Valentino Rossi: career of Italian motorcycle racer, win record, net worth - and MotoGP retirement explained

Valentino Rossi has won nine world championships, earning him the nickname ‘The Doctor’ and said farewell to MotoGP at the Grand Prix in Valencia, where he finished 10th.

After 25 years in the sport and nine world Championships later, Valentino Rossi announced his retirement from MotoGP at a press conference before the Styrian GP in August.

Rossi raced in his final Grand Prix at the Circuit Ricardo Tormo in Valencia, Spain, on Sunday 14 November 2021. The ‘Doctor’ has taken part in 44% of all MotoGPs since 1949 and finished his career fighting, coming in 10th.

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The 42-year-old is the only rider in history to win the World Championships in 125cc, 250cc, 500cc and MotoGP.

Who is Valentino Rossi?

Rossi was born in 1979 in Urbino, Italy but his family moved to Tavullia shortly after his birth. He is the son of former motorcycle racer, Graziano Rossi.

In his early childhood years, Rossi’s first love was karting and won his regional kart championship in 1990. He took up the minimoto and before the end of 1991 he had won numerous regional races.

In 1993, Rossi completed his first season in the Italian Sport Production Championship, achieving pole position in the season’s final race and finishing the race on the podium.

Rossi has nine Championship titles to his name

In his next season, Rossi had been provided with a factory Mito by Lusaudi and won the Italian title

Rossi won the Italian 125 CC Championship in 1995 having switched to Aprillia and also came third in the European Championship.

Valentino Rossi’s World Championships

Rossi began his grand prix motorcycle racing career in 1996. He finished his first seaso in ninth place with 111 points having achieved a third place at the Austrian Grand Prix, and a pole position along with his first ever race victory at the Czech Republic Grand Prix.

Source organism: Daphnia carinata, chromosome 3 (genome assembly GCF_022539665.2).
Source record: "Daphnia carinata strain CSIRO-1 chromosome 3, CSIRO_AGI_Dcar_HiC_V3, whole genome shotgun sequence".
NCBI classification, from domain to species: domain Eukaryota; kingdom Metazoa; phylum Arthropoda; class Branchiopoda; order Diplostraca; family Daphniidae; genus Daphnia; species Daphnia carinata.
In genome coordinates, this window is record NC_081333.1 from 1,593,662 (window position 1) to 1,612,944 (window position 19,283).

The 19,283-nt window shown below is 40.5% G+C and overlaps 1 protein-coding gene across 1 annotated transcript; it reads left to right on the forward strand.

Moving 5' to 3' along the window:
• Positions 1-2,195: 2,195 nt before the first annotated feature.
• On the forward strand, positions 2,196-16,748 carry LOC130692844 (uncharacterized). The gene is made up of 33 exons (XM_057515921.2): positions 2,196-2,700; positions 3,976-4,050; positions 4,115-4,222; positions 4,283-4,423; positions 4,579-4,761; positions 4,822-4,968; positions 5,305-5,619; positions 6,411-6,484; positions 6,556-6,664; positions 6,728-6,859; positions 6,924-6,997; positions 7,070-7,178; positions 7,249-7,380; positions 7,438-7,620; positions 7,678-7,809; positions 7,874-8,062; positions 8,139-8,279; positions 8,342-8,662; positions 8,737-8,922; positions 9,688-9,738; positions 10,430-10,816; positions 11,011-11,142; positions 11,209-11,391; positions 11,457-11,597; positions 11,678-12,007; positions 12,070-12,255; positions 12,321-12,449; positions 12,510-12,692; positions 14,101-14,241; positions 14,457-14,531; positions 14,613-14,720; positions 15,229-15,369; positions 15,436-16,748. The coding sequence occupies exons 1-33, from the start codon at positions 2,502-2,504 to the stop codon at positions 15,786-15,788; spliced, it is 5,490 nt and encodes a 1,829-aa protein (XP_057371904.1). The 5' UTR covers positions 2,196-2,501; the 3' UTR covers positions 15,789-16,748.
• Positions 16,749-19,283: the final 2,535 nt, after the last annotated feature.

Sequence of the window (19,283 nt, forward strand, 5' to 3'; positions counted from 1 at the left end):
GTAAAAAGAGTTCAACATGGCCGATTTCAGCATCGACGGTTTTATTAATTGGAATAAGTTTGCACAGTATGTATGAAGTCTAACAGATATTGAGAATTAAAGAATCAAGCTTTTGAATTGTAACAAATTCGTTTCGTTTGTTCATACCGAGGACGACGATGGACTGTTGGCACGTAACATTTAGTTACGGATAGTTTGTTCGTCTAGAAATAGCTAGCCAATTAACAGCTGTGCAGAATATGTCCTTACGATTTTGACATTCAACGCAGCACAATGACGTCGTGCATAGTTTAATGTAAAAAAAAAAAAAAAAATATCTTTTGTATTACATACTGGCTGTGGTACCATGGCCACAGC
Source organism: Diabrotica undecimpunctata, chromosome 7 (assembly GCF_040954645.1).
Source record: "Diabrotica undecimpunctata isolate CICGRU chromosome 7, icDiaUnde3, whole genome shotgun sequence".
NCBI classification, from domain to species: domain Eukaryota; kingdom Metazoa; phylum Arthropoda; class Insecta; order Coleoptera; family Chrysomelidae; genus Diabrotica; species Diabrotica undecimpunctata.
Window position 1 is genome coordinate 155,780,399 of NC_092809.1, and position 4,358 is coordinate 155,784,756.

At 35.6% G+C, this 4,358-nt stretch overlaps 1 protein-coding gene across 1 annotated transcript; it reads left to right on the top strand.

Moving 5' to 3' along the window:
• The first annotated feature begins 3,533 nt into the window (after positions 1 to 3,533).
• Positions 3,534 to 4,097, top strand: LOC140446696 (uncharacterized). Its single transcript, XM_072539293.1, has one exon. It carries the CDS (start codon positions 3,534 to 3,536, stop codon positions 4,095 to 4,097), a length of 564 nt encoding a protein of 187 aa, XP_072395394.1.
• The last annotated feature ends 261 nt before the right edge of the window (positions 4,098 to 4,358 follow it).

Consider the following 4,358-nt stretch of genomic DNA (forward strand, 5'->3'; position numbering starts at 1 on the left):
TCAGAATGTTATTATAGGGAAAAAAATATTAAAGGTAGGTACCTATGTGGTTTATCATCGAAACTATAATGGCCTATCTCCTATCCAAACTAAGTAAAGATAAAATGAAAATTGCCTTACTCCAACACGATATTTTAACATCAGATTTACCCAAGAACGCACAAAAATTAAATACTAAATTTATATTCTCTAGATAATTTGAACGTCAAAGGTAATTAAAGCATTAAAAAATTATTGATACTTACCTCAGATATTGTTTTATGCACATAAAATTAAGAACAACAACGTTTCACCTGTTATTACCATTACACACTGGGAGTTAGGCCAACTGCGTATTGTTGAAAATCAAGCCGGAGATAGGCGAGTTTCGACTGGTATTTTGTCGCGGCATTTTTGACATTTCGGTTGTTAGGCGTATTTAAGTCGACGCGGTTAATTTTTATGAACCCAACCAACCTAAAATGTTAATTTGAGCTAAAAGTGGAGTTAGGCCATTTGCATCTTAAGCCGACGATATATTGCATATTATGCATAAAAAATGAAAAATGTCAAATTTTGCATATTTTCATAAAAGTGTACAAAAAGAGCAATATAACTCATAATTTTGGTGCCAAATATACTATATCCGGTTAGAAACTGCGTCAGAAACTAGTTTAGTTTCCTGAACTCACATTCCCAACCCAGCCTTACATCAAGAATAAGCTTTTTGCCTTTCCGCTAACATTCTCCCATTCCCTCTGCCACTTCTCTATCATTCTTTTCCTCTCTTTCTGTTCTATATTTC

The next season saw Rossi win the 125cc title and he would often dress up as Robin Hood as well as carrying blow-up dolls on various occasions winning him many fans through this and future seasons.

In 1998, Rossi moved up to the 250cc class. By the end of his rookie year, Rossi finished second place with 201 points, just 23 points off the 1998 250cc champion Loris Capirossi.

Rossi became the sole driver of the official Aprilia Grand Prix Racing team in the 1999 season and continued to dominate the tracks.

Rossi - known as the Doctor- is loved by many fans for his eccentricity

He won the 1999 title in Rio de Janeiro, finishing the season in first place and achieving his second world championship title.

After the success of his last season, Rossi was then given a seat with Honda in what was then the highest class in World Championship motorcycle racing, the 500 cc. The Italian finished second in his rookie season in the 500cc class earning 209 points.

During his second season in the 500cc class, Rossi won 11 races and only finished off the podium three times. Despite a precarious season in 2000, Rossi won his first 500cc title with 325 points and added a third world championship title to his name